Film Review - The Best Exotic Marigold Hotel

A stellar British cast, including Judi Dench, Bill Nighy, Maggie Smith and Tom Wilkinson, ensure that The Best Exotic Marigold Hotel has the feelgood factor without the cloying sentimentality of some romantic comedies. Based on Deborah Moggach’s novel, These Foolish Things, six OAPs arrive in Jaipur, India, in a bid to avoid stagnating in Britain. They are joined by Muriel (Smith) who has reluctantly travelled abroad for a hip operation.

They are all headed for the eponymous “retirement” hotel run by the exuberant Sonny (Dev Patel). Sonny is attempting to resurrect his dead father’s business and restore the building to its former glory. He’s also working on winning the love of his sweetheart Sunaina (Tena Desae). But he desperately needs funds and his mother’s approval. Despite the dilapidated state of the rooms, the elderly Brits decide to stay and find themselves profoundly changed by their various experiences.

Evelyn (Dench) is mourning the death of a husband who left her a pile of debts and broken promises. Graham (Wilkinson) is a former High Court judge returning to India to find a lost love. Norman (Ronald Pickup) and Madge (Celia Imrie) are in search of erotic adventure and Douglas (Nighy) and Jean (Penelope Wilton) are an argumentative couple unable to contemplate the prospect of moving into a retirement home together.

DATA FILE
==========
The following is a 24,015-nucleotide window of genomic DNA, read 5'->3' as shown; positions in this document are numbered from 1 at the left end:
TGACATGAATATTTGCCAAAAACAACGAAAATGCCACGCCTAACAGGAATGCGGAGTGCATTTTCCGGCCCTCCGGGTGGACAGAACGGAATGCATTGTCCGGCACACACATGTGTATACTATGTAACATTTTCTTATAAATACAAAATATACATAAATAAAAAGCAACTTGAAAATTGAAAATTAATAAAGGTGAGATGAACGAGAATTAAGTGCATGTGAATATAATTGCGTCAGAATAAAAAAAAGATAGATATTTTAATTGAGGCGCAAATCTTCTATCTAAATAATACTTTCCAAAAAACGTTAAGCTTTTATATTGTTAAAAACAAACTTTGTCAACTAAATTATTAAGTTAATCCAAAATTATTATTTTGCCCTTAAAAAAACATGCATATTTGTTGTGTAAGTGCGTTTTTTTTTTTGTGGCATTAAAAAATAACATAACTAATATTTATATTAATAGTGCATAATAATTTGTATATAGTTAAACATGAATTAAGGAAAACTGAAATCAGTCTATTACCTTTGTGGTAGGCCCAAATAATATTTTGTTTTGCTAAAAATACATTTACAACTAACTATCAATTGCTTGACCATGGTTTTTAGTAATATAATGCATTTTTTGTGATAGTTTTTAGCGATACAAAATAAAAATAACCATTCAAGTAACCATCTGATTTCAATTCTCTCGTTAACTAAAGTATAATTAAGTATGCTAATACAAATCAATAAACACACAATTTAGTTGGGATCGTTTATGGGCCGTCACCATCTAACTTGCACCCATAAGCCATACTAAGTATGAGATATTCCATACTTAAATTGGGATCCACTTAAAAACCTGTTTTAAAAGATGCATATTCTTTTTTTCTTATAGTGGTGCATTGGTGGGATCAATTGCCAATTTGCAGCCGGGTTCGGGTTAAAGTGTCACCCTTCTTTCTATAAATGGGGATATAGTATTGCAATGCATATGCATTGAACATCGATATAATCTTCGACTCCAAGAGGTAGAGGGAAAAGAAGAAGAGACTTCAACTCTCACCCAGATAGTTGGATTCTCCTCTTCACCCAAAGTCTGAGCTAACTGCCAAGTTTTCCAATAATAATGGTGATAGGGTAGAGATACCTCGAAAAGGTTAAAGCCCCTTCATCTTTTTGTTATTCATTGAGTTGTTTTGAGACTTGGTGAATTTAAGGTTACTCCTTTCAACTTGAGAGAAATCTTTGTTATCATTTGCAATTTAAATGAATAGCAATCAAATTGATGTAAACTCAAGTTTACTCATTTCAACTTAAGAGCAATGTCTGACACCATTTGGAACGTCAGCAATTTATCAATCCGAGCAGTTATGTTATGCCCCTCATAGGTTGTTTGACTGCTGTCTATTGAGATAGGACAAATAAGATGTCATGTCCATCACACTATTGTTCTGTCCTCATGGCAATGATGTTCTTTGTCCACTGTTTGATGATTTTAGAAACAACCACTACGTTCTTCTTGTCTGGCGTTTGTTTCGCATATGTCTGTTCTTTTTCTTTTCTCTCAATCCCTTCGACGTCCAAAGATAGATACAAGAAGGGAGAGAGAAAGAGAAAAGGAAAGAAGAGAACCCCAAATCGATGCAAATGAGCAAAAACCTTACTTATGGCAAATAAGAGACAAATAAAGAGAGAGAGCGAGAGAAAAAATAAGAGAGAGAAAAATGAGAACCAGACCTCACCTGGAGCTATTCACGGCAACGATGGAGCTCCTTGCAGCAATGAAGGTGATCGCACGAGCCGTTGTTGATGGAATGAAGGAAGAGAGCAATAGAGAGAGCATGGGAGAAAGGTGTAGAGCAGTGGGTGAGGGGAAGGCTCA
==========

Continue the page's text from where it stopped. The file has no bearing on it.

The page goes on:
We can anticipate that their interactions with one another, and India’s chaotic charm, will affect them all but, despite the predictability of the plot, it’s a joyous journey that unfolds with genuine wit and warmth and with plenty of surprises along the way.

This kind of bittersweet comedy is what the British do best and it’s heartening to see a film that focuses on the rites of passage of the elderly. Director John Madden gives each of the characters’ stories equal weight. The central message is that it is never too late to realise your dreams but the challenges that the characters face are not simplistic and there are no easy choices. Although the transformation of Murial from an irascible bigot to unlikely saviour of the hotel may seem overly neat, there is truth in her shift of ideals – she is motivated by a selfish desire to be needed rather than pure altruism. The blossoming love between two of the characters and Graham’s reconnection with his past are also subtly drawn.

Part of the success of The Best Exotic Marigold Hotel is down to its impressive cast. Nighy and Smith provide much of the laugh out loud humour while Dench and Wilkinson bring gravitas to their roles. It’s also beautifully shot with Ben Davis’s camera capturing all the colour, squalor and mayhem of Jaipur.

Originally published by Cine-vue